Scott W. Kinkele

Scott W. Kinkele was one of my closest friends. We grew up together on Ashbury Street in San Francisco. He was my next door neighbor. We played basketball, tennis, and soccer.  We laughed, built model cars, and rode bikes across the Golden Gate Bridge. Scott was a good young man with integrity. He graduated from West Point and earned LT. in the US Navy.  A convicted felon shot and killed Scott while he was driving in Anacortes, WA in July 2000.

I miss you Scott. Love your friend,  


Scott Kinkele, Lieutenant (jg), United States Navy


Police sued over failure to check gun owner's background
Anacortes officers seized a felon's guns -- then gave them back; less then a year later, Scott Kinkele was dead


SKAGIT COUNTY -- Three small American flags, stuck in a barbed wire fence, wave over the roadside memorial on state Route 20.

Scott Kinkele's climbing ropes are draped on the wooden cross below. An ice pick and a dusty old sailor's hat rest on his memorial stone, along with a dried-up spray of carnations.


This is the grassy bank near Anacortes where Kinkele's Subaru slid to a stop that awful night in July 2000.

The 23-year-old Navy officer was dead at the wheel, shot by a convicted felon out cruising the highways with two friends. They had been drinking and were looking for cheap thrills, illegally armed with a Glenfield Model 25 .22-caliber rifle and a Remington 870 12-gauge shotgun.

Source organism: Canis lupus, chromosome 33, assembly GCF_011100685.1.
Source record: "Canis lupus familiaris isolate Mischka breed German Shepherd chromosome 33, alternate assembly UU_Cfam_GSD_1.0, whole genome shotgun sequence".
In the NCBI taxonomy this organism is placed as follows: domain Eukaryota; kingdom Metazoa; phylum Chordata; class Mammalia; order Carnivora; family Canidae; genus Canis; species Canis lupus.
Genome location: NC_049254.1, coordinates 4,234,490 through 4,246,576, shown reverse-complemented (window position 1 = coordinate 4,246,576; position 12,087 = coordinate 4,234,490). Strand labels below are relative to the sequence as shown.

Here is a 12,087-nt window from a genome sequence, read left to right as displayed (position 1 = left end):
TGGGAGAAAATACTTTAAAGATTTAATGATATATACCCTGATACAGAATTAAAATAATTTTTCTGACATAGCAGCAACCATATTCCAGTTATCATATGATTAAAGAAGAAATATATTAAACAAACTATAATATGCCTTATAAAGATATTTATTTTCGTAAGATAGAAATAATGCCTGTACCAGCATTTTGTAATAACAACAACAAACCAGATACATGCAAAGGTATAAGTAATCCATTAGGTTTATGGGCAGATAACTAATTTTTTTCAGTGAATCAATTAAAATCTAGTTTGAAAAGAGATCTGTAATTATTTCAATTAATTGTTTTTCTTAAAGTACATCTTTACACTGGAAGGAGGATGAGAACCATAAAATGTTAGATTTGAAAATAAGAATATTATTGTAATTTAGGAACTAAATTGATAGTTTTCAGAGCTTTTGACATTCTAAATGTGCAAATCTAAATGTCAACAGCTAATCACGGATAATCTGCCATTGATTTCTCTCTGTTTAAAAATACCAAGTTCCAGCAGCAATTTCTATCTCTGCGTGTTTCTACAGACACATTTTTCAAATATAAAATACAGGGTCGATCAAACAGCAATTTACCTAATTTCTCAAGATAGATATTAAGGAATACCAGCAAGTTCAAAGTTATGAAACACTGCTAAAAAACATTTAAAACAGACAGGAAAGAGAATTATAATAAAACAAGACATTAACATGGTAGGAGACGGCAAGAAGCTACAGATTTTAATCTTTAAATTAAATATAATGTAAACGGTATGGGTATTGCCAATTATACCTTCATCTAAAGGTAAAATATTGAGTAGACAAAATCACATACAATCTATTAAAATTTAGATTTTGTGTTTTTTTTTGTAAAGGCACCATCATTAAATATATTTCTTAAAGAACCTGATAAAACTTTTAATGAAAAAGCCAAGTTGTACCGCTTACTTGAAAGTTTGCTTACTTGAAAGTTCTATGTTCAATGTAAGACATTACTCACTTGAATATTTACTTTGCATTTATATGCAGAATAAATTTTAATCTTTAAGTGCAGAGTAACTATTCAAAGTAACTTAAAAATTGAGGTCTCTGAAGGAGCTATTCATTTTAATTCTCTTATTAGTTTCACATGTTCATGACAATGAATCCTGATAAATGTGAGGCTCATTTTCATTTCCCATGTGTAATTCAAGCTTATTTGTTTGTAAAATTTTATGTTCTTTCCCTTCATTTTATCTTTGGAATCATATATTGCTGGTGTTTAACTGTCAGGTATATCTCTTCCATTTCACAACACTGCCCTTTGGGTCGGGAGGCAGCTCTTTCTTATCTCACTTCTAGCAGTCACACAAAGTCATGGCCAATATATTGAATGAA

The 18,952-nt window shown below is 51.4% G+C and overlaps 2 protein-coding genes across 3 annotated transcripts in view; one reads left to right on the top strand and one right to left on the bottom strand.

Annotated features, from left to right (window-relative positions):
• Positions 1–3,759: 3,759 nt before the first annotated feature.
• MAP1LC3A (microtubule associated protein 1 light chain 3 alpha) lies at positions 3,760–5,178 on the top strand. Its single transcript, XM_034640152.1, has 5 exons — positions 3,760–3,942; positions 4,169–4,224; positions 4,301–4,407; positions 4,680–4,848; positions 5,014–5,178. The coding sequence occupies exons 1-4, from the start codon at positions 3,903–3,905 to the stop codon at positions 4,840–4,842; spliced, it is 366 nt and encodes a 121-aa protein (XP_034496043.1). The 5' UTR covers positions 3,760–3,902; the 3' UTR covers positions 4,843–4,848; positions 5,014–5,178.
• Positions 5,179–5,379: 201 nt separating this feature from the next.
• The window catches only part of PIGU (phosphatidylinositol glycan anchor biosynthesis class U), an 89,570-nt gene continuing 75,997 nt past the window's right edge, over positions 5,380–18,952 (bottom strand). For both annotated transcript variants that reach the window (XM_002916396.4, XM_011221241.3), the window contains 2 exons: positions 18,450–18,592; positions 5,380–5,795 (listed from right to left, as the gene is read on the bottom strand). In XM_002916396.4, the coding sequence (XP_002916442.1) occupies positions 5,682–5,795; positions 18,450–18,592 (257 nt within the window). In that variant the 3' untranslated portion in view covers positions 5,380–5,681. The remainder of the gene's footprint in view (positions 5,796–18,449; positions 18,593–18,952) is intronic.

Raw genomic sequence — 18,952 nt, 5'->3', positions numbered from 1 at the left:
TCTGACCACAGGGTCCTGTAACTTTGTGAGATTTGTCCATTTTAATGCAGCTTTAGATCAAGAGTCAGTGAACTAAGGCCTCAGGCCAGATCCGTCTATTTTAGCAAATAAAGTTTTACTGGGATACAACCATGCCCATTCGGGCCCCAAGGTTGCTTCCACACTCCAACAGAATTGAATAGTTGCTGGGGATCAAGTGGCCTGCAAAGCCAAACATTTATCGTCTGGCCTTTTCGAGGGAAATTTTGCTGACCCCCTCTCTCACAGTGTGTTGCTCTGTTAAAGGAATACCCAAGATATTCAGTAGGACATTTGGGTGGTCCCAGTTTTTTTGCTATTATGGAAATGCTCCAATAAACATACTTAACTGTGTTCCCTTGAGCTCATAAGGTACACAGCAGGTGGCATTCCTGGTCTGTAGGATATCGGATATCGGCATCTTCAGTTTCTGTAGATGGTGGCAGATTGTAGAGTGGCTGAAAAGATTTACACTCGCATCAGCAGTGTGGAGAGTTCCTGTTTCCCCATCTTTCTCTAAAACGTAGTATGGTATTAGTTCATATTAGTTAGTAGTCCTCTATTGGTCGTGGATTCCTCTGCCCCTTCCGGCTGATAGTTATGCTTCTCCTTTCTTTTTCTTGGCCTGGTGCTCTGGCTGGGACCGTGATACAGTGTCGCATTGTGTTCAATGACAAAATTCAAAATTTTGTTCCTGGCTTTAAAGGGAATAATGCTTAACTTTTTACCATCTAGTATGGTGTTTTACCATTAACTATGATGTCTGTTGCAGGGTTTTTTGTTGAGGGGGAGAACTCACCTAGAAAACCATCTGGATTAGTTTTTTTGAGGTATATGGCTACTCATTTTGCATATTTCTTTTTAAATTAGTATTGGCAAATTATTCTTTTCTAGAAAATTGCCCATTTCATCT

Those guns are now at the heart of a civil lawsuit that raises troubling questions about when -- and if -- police in Washington state should run background checks on gun owners.


The suit, filed in Skagit County Superior Court earlier this month on behalf of the Kinkele family, alleges that police confiscated and then negligently returned the two guns to Eben Berriault in November 1999 -- some eight months before Kinkele's killing.

The police did so without running a background check.

Berriault, now serving a 55-year prison term for the Kinkele killing, has a criminal past that includes a manslaughter conviction for helping beat a 43-year-old Chelan County man to death with a rock in 1983.

He also served time for criminal trespass and burglary convictions in the 1990s.

Convicted felons are not allowed to possess firearms under state law.

"They put the weapon of death in the hands of a murderer," said Shawn Briggs, the Tacoma attorney who filed the civil suit against Berriault and the city of Anacortes.